Clive is a star! (Board book. 6 mos.-3)



From the Clive's Jobs series

A stellar board book—one of four—about pretend play that subverts gender stereotypes.

Clive is a little boy with dark, straight hair and light skin. His diverse group of playmates interacts with him as he pretends to be a nurse: light-brown–skinned Anisa drives an ambulance toting baby dolls and a stuffed animal, white Wilfred is another nurse, and black Amy is a patient and later caregiver to an ill stuffed-animal crocodile. Clive demonstrates gentleness, compassion, and imagination as he bandages Amy’s arm, gives water to a thirsty teddy bear, bathes Penguin with a sponge, and so on. The soft color palette matches the book’s quiet tone, while the illustrations highlight characters and action described in the text, shunning complex detail and backgrounds. The result is an accessible, engaging board-book depiction of young children’s play that offers a matter-of-fact rebuff to strict gender norms. Other books in the Clive’s Jobs series similarly cast Clive in the pretend-play roles of librarian, teacher, and waiter and echo this title’s success.

Clive is a star! (Board book. 6 mos.-3)

Pub Date: Dec. 1, 2017

ISBN: 978-1-84643-991-9

Page Count: 14

Publisher: Child's Play

Review Posted Online: Oct. 10, 2017

Kirkus Reviews Issue: Jan. 1, 2018

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An engaging mix of gentle behavior modeling and inventive story ideas that may well provide just the push needed to get some...


With a little help from his audience, a young storyteller gets over a solid case of writer’s block in this engaging debut.

Despite the (sometimes creatively spelled) examples produced by all his classmates and the teacher’s assertion that “Stories are everywhere!” Ralph can’t get past putting his name at the top of his paper. One day, lying under the desk in despair, he remembers finding an inchworm in the park. That’s all he has, though, until his classmates’ questions—“Did it feel squishy?” “Did your mom let you keep it?” “Did you name it?”—open the floodgates for a rousing yarn featuring an interloping toddler, a broad comic turn and a dramatic rescue. Hanlon illustrates the episode with childlike scenes done in transparent colors, featuring friendly-looking children with big smiles and widely spaced button eyes. The narrative text is printed in standard type, but the children’s dialogue is rendered in hand-lettered printing within speech balloons. The episode is enhanced with a page of elementary writing tips and the tantalizing titles of his many subsequent stories (“When I Ate Too Much Spaghetti,” “The Scariest Hamster,” “When the Librarian Yelled Really Loud at Me,” etc.) on the back endpapers.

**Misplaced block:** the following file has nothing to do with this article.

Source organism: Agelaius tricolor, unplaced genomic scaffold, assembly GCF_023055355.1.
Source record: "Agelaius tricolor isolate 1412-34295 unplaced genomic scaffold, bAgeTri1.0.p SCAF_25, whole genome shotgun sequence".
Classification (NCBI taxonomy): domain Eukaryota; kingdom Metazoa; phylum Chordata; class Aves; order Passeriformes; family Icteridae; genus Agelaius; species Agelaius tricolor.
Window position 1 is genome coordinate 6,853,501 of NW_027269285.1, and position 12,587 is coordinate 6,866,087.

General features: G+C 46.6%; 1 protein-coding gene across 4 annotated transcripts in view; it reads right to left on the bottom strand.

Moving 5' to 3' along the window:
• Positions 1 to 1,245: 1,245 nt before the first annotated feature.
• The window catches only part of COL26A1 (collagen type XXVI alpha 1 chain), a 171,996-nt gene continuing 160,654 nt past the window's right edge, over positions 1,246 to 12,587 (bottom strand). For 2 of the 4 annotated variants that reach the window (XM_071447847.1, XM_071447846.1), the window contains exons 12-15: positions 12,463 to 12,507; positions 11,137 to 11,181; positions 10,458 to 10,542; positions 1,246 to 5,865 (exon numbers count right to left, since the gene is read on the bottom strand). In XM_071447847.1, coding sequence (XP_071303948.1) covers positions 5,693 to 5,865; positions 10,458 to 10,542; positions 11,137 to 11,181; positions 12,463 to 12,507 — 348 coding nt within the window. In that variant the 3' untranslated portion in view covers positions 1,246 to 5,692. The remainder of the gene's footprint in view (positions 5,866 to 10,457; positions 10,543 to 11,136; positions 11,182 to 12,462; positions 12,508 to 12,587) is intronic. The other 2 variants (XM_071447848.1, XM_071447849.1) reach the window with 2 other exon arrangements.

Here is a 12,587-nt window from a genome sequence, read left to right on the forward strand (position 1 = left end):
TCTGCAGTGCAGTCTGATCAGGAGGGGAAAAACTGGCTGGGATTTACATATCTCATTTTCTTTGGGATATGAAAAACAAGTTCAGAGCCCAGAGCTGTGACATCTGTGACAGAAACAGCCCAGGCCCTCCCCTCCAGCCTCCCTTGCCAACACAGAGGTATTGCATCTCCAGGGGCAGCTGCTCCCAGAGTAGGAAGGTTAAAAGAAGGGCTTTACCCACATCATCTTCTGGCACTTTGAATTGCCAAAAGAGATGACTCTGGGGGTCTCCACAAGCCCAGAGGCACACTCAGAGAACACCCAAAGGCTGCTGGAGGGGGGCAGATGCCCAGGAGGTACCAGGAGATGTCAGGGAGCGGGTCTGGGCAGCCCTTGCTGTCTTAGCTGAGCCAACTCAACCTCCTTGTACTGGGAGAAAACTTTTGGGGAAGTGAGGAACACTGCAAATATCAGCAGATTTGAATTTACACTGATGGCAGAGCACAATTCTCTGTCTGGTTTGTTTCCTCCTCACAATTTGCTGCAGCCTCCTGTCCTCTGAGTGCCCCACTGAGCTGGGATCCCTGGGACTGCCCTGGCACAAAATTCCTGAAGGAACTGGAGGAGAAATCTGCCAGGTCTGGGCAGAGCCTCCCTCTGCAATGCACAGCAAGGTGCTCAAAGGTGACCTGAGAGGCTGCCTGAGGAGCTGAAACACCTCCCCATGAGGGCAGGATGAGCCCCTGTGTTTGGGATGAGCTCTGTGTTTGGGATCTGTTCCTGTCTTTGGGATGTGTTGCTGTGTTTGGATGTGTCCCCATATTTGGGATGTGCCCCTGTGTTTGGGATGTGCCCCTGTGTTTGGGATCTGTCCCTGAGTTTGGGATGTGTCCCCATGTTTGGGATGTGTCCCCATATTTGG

An engaging mix of gentle behavior modeling and inventive story ideas that may well provide just the push needed to get some budding young writers off and running. (Picture book. 6-8)

Pub Date: Sept. 18, 2012

ISBN: 978-0761461807

Page Count: 32

Publisher: Amazon Children's Publishing

Review Posted Online: Aug. 22, 2012

Kirkus Reviews Issue: Sept. 1, 2012

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This companion piece to the other fairy tales Marcia Brown has interpreted (see Puss In Boots, 1952, p. 548 and others) has the smoothness of a good translation and a unique charm to her feathery light pictures. The pictures have been done in sunset colors and the spreads on each page as they illustrate the story have the cumulative effect of soft cloud banks. Gentle.

Pub Date: June 15, 1954

ISBN: 0684126761

Page Count: 40

Publisher: Scribner

Review Posted Online: Oct. 26, 2011

Kirkus Reviews Issue: June 15, 1954

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